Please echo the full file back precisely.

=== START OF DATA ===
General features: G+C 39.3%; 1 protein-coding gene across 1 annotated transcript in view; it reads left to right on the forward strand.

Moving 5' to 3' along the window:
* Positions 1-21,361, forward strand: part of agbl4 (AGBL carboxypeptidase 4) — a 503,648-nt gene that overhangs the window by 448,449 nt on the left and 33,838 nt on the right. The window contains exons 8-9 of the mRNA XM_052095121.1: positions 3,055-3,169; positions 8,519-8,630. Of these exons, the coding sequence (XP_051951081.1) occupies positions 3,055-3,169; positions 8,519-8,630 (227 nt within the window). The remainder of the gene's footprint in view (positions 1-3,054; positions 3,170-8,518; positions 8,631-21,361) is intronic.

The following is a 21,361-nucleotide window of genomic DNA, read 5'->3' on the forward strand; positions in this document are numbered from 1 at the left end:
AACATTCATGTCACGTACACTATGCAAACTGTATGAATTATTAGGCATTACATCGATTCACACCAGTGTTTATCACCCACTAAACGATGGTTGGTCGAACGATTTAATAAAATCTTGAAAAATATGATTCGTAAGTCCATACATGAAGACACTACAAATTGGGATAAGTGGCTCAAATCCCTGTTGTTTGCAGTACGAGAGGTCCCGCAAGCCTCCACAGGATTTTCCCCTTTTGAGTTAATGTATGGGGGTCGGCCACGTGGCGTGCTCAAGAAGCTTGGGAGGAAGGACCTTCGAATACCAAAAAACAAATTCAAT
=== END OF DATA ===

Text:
General features: G+C 39.3%; 1 protein-coding gene across 1 annotated transcript in view; it reads left to right on the forward strand.

Moving 5' to 3' along the window:
* Positions 1-21,361, forward strand: part of agbl4 (AGBL carboxypeptidase 4) — a 503,648-nt gene that overhangs the window by 448,449 nt on the left and 33,838 nt on the right. The window contains exons 8-9 of the mRNA XM_052095121.1: positions 3,055-3,169; positions 8,519-8,630. Of these exons, the coding sequence (XP_051951081.1) occupies positions 3,055-3,169; positions 8,519-8,630 (227 nt within the window). The remainder of the gene's footprint in view (positions 1-3,054; positions 3,170-8,518; positions 8,631-21,361) is intronic.

The following is a 21,361-nucleotide window of genomic DNA, read 5'->3' on the forward strand; positions in this document are numbered from 1 at the left end:
AACATTCATGTCACGTACACTATGCAAACTGTATGAATTATTAGGCATTACATCGATTCACACCAGTGTTTATCACCCACTAAACGATGGTTGGTCGAACGATTTAATAAAATCTTGAAAAATATGATTCGTAAGTCCATACATGAAGACACTACAAATTGGGATAAGTGGCTCAAATCCCTGTTGTTTGCAGTACGAGAGGTCCCGCAAGCCTCCACAGGATTTTCCCCTTTTGAGTTAATGTATGGGGGTCGGCCACGTGGCGTGCTCAAGAAGCTTGGGAGGAAGGACCTTCGAATACCAAAAAACAAATTCAAT